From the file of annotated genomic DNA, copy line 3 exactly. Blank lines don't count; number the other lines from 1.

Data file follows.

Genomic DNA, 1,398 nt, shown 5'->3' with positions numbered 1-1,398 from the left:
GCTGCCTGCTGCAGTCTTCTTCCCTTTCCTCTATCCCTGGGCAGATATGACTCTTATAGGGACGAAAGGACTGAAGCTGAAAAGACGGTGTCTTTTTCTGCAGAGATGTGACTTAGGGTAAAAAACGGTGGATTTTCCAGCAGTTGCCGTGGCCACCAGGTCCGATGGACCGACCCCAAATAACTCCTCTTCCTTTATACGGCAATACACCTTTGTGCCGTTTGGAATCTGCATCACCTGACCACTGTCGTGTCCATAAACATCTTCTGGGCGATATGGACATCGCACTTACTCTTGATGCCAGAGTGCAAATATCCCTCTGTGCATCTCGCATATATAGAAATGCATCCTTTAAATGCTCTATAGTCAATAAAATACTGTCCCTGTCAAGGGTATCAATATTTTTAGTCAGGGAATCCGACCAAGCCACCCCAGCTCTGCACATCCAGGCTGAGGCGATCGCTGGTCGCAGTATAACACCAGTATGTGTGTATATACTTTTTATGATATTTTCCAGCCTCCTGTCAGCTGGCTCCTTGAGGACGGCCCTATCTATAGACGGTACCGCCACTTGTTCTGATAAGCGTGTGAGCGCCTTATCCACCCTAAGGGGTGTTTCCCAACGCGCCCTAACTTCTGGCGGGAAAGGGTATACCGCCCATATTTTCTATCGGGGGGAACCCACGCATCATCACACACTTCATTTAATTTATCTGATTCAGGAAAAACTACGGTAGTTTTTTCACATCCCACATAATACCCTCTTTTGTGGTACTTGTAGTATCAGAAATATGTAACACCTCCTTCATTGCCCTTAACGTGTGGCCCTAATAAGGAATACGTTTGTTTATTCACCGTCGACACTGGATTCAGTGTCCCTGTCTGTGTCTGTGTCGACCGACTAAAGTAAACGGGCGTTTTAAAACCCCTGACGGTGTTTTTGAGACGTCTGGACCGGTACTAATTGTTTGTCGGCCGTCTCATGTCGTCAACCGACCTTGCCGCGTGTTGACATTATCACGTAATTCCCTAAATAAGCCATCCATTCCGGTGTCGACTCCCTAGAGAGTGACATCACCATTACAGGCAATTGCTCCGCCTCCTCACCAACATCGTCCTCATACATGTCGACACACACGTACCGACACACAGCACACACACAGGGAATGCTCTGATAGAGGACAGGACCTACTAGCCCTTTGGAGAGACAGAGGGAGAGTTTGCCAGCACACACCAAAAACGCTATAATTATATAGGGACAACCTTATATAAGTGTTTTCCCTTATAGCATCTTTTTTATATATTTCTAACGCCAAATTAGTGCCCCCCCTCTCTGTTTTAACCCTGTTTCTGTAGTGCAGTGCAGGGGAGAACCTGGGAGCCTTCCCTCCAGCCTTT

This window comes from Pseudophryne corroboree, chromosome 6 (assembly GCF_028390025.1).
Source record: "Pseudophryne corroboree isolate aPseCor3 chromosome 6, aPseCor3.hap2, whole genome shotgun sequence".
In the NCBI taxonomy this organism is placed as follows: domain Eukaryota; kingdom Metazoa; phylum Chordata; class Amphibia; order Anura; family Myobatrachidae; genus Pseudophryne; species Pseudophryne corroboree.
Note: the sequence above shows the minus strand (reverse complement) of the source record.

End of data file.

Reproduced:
This window comes from Pseudophryne corroboree, chromosome 6 (assembly GCF_028390025.1).